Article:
Charles Grean of Dot Records had arranged with the studio to do an album of space music based on music from Star Trek, and he has a teenage daughter who's a fan of the show and a fan of Mr. Spock. She said, 'Well, if you're going to do an album of music from Star Trek, then Mr. Spock should be on the album.' So Dot contacted me and asked me if I would be interested in either speaking or singing on the record. I said I was very interested in doing both. ... That was the first album we did, which was called Mr. Spock's Music from Outer Space. It was very well received and successful enough that Dot then approached me and asked me to sign a long-term contract.

Nimoy's voice appeared in sampled form on a song by the pop band Information Society in the late Eighties. The song, "What's on Your Mind (Pure Energy)" (released in 1988), reached No. 3 on the US Pop charts, and No. 1 on the Dance charts.

Nimoy played the part of the chauffeur in the 1985 music video of The Bangles' cover version of "Going Down to Liverpool". He also appeared in the alternate music video for the song "The Lazy Song" by pop artist Bruno Mars.

In 2014, shortly after he was photographed in a wheelchair and using an oxygen mask, Nimoy revealed that he has been diagnosed with Chronic obstructive pulmonary disease. On Twitter, he said: 'I quit smoking 30 yrs ago. Not soon enough. I have COPD. Grandpa says, quit now!! LLAP (Live Long and Prosper)'.

On February 19th, 2015, Nimoy was taken to UCLA Medical Center for chest pain and had been in and out of hospitals for the "past several months." He died on February 27th, 2015 at the age of 83 in his Bel Air home from complications of COPD. He is survived by his wife, two children, six grandchildren and a great-grandchild. A few days before his death, Nimoy shared some of his poetry on social media website Twitter: "A life is like a garden. Perfect moments can be had, but not preserved, except in memory. LLAP".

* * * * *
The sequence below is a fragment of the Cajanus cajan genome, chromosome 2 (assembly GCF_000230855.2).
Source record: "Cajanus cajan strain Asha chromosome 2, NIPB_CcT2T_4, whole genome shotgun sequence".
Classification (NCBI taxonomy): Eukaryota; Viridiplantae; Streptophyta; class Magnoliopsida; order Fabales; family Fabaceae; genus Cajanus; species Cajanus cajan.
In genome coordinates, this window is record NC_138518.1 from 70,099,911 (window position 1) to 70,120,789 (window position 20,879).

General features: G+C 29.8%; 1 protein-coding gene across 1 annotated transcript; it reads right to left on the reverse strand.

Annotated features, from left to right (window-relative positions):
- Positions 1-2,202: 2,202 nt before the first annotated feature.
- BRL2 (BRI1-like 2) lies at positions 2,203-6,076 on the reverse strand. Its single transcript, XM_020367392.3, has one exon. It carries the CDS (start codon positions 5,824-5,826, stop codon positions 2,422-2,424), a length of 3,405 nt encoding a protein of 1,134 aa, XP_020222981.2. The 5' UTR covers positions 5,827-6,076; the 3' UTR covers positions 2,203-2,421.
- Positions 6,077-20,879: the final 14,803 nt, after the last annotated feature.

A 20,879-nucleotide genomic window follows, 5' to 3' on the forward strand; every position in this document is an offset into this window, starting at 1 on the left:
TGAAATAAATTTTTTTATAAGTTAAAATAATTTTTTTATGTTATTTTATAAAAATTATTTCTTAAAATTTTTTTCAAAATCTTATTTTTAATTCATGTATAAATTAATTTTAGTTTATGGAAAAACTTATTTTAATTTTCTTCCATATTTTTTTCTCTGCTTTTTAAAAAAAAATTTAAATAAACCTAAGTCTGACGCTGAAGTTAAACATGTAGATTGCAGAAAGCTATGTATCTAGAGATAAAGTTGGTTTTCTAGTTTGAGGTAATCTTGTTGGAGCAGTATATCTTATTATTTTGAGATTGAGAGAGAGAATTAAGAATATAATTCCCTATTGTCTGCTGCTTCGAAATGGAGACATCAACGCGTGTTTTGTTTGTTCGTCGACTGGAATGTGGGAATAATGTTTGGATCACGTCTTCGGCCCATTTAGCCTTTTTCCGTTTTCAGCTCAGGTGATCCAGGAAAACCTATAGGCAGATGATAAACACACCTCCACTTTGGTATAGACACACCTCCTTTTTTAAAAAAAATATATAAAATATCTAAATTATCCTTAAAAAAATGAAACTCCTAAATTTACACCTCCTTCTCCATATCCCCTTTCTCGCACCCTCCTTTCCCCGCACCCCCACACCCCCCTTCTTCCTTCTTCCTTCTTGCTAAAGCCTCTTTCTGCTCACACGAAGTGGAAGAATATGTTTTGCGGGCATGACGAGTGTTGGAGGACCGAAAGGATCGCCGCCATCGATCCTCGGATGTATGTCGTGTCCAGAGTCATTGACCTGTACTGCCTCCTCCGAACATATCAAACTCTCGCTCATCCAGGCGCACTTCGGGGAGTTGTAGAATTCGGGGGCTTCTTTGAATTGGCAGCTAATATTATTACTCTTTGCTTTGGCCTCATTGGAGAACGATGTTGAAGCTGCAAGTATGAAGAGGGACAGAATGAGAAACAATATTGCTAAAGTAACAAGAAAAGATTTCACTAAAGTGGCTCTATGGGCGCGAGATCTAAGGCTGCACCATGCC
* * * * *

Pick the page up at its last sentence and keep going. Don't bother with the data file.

On Twitter, William Shatner wrote of Nimoy, "I loved him like a brother. ... We will all miss his humor, his talent, and his capacity to love." George Takei stated, "The word extraordinary is often overused, but I think it's really appropriate for Leonard. He was an extraordinarily talented man, but he was also a very decent human being." Walter Koenig said he knew the Spock character better than he did Nimoy at first. "When I finally did get to know the man better I discovered his compassion, his intelligence and his humanity. All of which laid the foundation for his keen sense of philanthropy." Nichelle Nichols wrote, "Leonard’s integrity and passion as an actor and devotion to his craft helped transport Star Trek into television history." Zachary Quinto, who portrayed the younger Spock character in Star Trek and Star Trek Into Darkness, wrote, "My heart is broken. I love you profoundly my dear friend. And I will miss you every day."

In a statement, U.S. President Barack Obama said he “loved” the Spock character, and paid tribute to Nimoy, whom he called “a lifelong lover of the arts and humanities, a supporter of the sciences, generous with his talent and his time."

Canadian Liberal Leader Justin Trudeau also joined the outpouring of remembrance for Nimoy. "For us Trekkies he was – and always shall be – our friend. #LLAP," Trudeau wrote, using the abbreviation for Spock's trademark expression "Live long, and prosper."

    Leonard Nimoy links